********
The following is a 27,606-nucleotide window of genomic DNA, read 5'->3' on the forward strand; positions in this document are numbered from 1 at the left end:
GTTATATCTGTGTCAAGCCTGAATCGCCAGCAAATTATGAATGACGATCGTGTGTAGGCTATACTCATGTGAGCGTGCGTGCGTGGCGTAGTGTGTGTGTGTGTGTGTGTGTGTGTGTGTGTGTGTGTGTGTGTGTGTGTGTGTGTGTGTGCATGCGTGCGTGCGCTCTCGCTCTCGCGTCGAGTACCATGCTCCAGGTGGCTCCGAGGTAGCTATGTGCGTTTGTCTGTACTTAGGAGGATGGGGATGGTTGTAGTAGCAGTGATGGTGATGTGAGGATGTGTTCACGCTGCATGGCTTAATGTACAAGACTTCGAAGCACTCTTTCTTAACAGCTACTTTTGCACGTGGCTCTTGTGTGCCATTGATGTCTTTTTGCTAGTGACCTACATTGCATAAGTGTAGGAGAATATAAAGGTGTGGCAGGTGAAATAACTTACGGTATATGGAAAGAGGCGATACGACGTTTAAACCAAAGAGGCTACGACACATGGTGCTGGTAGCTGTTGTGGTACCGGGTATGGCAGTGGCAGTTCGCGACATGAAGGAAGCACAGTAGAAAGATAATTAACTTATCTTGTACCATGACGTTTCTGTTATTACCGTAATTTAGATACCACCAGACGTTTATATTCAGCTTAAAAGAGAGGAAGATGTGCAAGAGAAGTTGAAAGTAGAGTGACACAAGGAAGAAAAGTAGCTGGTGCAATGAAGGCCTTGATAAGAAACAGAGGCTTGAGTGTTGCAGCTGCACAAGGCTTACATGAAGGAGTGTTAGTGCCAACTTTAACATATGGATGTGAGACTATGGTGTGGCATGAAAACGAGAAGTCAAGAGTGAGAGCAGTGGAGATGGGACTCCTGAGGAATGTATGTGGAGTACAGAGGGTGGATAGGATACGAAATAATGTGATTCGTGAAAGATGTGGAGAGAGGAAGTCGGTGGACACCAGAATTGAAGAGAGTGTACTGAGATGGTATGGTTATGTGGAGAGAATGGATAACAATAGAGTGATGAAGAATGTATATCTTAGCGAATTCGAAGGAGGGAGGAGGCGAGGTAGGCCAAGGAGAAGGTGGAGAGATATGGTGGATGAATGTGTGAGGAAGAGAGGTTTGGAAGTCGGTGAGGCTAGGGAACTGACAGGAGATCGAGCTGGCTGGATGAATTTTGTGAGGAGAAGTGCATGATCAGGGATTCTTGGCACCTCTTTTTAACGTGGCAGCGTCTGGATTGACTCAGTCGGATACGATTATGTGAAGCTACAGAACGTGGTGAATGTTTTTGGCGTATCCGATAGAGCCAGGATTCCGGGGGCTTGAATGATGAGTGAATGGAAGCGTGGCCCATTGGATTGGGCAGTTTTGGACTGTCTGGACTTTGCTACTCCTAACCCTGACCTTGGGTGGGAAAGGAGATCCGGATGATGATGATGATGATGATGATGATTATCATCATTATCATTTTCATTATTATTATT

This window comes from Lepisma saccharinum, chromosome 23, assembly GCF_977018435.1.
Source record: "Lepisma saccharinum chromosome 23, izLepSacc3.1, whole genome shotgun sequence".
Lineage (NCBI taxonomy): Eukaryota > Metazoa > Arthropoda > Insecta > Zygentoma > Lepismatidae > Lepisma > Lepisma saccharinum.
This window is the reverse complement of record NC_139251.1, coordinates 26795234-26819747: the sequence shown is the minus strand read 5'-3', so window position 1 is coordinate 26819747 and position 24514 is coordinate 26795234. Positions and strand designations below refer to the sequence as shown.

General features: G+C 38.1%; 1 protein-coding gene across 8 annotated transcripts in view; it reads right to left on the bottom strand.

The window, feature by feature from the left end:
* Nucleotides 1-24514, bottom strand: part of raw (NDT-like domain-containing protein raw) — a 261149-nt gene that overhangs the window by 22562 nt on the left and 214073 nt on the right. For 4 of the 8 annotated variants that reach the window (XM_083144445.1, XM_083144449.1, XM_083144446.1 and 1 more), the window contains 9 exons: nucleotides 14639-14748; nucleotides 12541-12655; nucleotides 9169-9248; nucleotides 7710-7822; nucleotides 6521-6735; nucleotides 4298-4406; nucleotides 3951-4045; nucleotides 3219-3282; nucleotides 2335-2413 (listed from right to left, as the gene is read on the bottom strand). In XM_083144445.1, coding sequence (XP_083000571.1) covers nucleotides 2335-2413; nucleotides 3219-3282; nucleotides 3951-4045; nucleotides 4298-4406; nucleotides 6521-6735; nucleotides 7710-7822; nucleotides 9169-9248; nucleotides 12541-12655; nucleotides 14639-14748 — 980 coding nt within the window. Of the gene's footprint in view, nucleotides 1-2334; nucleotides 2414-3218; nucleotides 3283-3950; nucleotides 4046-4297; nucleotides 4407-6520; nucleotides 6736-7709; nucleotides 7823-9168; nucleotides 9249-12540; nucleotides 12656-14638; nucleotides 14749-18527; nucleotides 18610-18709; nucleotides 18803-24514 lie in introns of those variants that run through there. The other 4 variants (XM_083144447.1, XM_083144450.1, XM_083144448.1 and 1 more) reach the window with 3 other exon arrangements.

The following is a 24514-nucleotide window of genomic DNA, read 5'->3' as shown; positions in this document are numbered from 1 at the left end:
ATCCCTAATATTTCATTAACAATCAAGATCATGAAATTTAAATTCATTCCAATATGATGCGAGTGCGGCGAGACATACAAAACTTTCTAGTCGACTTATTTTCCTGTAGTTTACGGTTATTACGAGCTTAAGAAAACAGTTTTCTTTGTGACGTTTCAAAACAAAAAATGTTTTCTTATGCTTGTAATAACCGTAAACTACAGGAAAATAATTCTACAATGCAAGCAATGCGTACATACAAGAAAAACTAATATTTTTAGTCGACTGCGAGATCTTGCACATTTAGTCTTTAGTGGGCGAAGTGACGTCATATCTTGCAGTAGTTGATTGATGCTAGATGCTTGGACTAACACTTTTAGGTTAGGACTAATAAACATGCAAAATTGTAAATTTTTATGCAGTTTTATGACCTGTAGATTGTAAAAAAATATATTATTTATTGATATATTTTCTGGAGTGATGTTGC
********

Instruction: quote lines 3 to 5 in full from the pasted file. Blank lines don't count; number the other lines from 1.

This window comes from Lepisma saccharinum, chromosome 23, assembly GCF_977018435.1.
Source record: "Lepisma saccharinum chromosome 23, izLepSacc3.1, whole genome shotgun sequence".
Lineage (NCBI taxonomy): Eukaryota > Metazoa > Arthropoda > Insecta > Zygentoma > Lepismatidae > Lepisma > Lepisma saccharinum.